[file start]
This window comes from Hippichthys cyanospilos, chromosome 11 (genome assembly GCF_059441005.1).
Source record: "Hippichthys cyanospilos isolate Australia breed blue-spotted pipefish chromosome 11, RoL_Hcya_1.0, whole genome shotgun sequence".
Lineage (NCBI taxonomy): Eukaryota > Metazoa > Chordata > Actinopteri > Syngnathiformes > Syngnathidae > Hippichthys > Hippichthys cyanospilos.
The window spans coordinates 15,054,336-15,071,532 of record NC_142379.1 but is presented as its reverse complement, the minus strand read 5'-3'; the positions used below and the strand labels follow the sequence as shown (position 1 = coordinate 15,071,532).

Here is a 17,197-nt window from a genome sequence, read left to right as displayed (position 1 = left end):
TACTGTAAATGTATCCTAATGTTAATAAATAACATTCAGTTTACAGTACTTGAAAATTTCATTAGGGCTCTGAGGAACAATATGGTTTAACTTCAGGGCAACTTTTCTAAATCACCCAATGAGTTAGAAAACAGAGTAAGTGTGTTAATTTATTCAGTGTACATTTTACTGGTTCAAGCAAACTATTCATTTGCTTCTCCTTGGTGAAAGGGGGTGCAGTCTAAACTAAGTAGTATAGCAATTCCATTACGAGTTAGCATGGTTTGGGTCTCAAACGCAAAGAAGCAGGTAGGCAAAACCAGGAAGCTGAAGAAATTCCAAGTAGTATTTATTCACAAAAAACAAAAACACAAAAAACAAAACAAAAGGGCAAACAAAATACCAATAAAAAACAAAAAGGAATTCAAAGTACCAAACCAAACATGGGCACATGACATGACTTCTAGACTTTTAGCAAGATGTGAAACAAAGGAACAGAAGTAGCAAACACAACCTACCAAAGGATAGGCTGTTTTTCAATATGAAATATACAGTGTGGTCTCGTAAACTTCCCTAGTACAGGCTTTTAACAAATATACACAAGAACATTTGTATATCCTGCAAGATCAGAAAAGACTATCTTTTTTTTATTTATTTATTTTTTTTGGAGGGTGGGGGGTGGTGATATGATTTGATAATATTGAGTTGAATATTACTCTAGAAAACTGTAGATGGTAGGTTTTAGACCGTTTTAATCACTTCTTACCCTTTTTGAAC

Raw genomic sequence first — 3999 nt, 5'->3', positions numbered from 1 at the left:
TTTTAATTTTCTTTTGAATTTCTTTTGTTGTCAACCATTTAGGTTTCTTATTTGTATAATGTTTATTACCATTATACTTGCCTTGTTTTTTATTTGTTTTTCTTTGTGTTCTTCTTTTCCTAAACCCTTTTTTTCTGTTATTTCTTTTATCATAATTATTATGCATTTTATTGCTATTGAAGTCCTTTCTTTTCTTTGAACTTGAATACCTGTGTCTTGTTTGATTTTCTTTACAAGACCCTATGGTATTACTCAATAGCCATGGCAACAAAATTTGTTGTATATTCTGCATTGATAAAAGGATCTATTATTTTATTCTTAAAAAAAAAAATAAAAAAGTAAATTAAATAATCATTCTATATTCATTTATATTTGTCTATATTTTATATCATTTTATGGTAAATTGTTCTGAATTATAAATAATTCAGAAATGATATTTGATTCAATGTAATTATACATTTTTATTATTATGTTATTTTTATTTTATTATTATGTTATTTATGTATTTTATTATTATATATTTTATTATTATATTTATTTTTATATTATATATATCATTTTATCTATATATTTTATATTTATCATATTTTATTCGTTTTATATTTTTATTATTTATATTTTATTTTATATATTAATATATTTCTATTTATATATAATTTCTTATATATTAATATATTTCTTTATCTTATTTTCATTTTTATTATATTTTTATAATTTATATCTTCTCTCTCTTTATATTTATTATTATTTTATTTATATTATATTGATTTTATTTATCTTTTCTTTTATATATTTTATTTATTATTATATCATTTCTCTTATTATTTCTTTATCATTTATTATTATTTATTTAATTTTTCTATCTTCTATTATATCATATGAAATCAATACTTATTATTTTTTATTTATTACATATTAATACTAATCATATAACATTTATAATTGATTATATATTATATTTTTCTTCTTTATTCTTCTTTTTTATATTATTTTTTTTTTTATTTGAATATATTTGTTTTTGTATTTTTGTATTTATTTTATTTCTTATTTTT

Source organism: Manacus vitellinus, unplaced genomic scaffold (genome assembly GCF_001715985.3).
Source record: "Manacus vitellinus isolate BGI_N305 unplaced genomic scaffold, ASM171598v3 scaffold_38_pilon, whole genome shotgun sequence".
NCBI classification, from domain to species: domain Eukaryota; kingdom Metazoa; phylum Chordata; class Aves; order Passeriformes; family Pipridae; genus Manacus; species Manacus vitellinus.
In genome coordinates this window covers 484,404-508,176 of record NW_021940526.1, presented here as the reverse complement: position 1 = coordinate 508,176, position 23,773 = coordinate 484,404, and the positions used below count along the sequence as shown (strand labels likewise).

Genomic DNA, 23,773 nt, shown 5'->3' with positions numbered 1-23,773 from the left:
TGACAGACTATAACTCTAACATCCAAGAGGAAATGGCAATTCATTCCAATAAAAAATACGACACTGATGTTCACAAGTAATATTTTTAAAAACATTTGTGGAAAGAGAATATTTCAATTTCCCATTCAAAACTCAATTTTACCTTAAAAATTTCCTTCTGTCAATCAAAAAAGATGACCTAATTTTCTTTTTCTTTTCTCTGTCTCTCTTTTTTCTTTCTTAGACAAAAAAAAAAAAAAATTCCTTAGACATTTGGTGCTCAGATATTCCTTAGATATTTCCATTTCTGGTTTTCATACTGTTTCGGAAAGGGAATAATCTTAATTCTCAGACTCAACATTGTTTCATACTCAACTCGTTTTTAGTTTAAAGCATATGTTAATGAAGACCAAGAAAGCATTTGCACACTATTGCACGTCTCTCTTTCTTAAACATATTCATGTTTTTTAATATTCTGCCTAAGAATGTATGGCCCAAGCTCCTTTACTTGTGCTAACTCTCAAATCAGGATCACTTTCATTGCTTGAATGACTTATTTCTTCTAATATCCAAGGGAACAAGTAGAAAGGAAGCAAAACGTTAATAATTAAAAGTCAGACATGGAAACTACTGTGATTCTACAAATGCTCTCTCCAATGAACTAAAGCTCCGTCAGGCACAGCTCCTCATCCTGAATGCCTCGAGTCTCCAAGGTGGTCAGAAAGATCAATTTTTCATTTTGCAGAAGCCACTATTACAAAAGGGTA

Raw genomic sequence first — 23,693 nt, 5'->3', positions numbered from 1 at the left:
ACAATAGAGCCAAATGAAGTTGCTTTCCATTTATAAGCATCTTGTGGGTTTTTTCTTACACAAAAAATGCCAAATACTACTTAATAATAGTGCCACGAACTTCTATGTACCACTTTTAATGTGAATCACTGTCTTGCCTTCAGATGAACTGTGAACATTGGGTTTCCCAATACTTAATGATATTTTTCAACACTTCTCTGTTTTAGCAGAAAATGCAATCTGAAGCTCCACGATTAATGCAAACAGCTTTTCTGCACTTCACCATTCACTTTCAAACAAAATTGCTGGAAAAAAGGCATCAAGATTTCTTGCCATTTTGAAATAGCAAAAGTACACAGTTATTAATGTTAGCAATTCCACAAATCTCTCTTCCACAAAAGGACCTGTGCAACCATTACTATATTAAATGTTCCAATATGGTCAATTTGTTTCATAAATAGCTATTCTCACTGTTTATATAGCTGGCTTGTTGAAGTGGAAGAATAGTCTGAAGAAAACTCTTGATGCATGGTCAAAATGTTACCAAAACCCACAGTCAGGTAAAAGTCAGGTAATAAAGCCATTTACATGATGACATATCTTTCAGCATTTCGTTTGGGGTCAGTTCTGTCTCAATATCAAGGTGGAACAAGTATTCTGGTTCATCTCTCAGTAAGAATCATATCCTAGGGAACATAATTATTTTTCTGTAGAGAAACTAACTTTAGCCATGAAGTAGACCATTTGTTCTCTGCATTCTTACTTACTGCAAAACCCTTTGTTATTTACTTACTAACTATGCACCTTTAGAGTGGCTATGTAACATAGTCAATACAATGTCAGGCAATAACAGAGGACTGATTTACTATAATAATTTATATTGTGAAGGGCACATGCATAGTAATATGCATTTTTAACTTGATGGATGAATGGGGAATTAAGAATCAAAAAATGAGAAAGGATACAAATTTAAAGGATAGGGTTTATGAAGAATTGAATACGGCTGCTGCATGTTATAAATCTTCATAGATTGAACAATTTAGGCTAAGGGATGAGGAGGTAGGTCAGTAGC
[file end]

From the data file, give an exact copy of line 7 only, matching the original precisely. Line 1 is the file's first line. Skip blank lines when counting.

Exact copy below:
Raw genomic sequence first — 3999 nt, 5'->3', positions numbered from 1 at the left: